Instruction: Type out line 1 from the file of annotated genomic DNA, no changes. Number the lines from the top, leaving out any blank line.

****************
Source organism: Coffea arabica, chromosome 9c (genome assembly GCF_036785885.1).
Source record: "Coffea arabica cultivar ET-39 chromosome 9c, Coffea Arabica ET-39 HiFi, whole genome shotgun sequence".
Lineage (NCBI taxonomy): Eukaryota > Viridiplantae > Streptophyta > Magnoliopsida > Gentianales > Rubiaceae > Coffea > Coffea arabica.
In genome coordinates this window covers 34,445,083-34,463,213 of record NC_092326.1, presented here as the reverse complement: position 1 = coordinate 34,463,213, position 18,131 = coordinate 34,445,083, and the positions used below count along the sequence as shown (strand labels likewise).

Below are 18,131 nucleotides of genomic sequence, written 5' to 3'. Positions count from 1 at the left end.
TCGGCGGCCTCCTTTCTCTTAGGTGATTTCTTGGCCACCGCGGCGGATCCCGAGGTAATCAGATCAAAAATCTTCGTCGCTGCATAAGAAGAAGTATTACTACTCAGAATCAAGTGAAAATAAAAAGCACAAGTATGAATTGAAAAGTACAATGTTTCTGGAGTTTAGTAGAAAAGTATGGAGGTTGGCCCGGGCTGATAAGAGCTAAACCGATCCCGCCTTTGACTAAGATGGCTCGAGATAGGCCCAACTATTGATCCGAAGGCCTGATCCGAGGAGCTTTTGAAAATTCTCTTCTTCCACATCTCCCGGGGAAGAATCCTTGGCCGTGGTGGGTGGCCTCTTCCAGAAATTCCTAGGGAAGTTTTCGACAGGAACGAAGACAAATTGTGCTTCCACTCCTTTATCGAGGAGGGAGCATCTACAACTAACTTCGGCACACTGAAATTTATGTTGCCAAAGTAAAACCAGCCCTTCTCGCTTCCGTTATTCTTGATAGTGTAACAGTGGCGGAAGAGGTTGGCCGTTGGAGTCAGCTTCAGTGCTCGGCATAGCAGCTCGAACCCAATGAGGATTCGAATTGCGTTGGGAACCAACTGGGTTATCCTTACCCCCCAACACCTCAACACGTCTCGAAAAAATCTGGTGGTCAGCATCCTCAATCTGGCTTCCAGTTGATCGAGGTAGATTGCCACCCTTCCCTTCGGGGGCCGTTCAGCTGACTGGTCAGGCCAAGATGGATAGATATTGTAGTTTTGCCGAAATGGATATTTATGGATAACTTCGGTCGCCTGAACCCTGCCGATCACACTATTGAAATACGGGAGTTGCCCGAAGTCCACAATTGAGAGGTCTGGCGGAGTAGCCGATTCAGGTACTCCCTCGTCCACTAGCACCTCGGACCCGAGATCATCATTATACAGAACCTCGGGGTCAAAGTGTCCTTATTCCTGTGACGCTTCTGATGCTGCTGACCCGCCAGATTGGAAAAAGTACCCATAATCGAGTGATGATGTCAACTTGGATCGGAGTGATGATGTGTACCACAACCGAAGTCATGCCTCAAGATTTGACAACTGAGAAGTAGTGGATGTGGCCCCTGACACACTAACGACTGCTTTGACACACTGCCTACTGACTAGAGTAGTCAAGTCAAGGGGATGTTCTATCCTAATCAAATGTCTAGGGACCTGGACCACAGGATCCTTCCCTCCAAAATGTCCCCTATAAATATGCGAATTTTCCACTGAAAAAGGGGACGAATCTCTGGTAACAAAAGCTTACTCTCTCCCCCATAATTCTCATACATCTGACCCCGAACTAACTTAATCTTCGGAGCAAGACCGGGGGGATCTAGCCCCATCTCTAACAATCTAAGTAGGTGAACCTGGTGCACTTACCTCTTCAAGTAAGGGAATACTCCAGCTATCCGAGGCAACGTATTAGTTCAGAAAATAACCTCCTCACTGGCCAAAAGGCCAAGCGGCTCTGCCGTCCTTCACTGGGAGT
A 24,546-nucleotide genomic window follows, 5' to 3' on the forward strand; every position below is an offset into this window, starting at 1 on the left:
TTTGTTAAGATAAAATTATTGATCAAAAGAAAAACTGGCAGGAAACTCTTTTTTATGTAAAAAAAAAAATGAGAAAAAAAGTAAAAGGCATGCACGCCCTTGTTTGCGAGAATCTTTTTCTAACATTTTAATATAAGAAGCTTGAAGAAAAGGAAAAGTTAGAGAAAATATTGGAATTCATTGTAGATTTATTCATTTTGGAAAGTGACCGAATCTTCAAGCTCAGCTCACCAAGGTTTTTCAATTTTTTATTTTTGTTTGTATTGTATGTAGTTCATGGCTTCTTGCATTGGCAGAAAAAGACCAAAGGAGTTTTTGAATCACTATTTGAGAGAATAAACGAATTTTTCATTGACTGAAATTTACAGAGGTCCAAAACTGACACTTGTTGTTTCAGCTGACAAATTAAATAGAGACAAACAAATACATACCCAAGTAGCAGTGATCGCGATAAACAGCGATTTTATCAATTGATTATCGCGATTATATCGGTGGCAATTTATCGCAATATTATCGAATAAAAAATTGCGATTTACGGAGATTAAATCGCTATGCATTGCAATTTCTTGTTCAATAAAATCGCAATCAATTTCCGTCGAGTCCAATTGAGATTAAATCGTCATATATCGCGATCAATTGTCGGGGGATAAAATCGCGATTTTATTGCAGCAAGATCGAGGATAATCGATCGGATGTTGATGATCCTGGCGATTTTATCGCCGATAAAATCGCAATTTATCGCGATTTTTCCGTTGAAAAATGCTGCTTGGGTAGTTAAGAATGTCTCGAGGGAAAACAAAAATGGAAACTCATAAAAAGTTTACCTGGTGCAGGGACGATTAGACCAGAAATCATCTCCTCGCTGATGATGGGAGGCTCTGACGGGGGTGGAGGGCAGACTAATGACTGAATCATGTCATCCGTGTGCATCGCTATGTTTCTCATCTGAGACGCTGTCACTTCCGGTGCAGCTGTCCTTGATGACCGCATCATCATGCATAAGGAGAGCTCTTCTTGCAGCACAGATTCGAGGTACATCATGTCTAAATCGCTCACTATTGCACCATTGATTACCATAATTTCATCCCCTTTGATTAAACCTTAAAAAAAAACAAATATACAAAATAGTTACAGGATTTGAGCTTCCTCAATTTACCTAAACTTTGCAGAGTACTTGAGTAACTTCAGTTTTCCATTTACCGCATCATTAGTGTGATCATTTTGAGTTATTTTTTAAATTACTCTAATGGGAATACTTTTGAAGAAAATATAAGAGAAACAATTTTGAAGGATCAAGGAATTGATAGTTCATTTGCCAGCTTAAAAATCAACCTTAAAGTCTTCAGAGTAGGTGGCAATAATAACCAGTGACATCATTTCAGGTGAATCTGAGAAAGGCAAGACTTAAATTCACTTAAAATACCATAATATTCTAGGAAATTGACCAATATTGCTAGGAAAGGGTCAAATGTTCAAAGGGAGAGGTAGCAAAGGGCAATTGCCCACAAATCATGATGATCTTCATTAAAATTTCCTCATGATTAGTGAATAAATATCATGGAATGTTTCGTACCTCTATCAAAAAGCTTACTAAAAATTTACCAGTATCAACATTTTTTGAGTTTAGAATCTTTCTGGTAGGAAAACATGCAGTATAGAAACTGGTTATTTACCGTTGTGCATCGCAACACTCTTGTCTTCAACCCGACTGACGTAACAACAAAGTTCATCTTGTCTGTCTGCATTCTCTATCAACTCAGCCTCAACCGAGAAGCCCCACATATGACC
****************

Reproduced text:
Source organism: Coffea arabica, chromosome 9c (genome assembly GCF_036785885.1).